|Woven by Louise yazzie
coal miners edge 1.5 in x 1.5 in
I finally was able to find an affordable sample of coal miners edge. When I was at Chief Dodge the lovely Hopi/Pueblo women clerk found a very small piece about an inch weaving by Louise Yazzie, which I promptly purchased along with several beautiful Silver amber and malachite pieces. Actually Chene purchased the earrings for Pat for babysitting him while we were gone. Chief Dodge is cool because one is purchasing directly from Indian Artisans rather than non-Indian middle men. A little gem of 4 sided weaving with twined edge and coal miner with edge.
Thanks to Larry I now know that the coal miner does not refer to an area but the pick and pick. I also discovered thanks to the aforementioned weaver what crystals are. It is where the pick and pick or demi duites reverse and the colours shift.
|Purple and lavender Prickly pear
with Cochineal Lac encrusted
I traded Larry a tapestry for a tapestry shoulder bag that should fit one of my two traveling mirrixes. I did this after seeing the beautiful bag that Diane Wolf has for lugging things around. It has a wide strap that makes carrying things much easier. If it works I am going to have a second one made with colours that are opposite from the first one. I love the butterfly designs in traditional SW weaving.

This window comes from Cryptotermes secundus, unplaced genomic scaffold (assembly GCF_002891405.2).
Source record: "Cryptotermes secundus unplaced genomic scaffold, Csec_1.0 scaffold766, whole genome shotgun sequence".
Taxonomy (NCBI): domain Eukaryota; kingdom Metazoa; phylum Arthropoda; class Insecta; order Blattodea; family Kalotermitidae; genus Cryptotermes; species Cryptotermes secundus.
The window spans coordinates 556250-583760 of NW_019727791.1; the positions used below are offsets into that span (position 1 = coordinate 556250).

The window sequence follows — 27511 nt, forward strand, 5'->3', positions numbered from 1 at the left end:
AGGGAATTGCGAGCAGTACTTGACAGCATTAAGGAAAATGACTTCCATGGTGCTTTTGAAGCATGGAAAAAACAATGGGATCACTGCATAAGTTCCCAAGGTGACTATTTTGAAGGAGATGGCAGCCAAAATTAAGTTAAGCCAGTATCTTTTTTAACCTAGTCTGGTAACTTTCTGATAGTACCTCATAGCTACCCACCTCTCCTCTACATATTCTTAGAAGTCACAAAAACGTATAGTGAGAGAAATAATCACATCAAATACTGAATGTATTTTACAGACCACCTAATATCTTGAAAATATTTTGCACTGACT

Thanks to the two groups. We are now creating a very small bobbin for very small hands after a conversation I had with another weaver about small hands and small bodies and a tool that doesn’t have a name yet. Roxane in my Tuscon gave me a metal tool that looks like a bent letter opener with a whole in one end. It is so good for old hands. My older ladies in Phoenix loved it. It made it so much easier for them to pick the sheds and pull the yarn through. I gave the tool to Mr. Witt who makes our bobbins. My business partner, Pat Spark suggested that we try and make a wood proto type and a metal prototype. It seems some people don’t like to use metal weaving tools because they don’t like the smell of the metal on their hands. So Mr. Witt is going to try making some out of layered veneer. I didn’t know that about some weavers. I just assumed people preferred wood because it felt more natural and beautiful.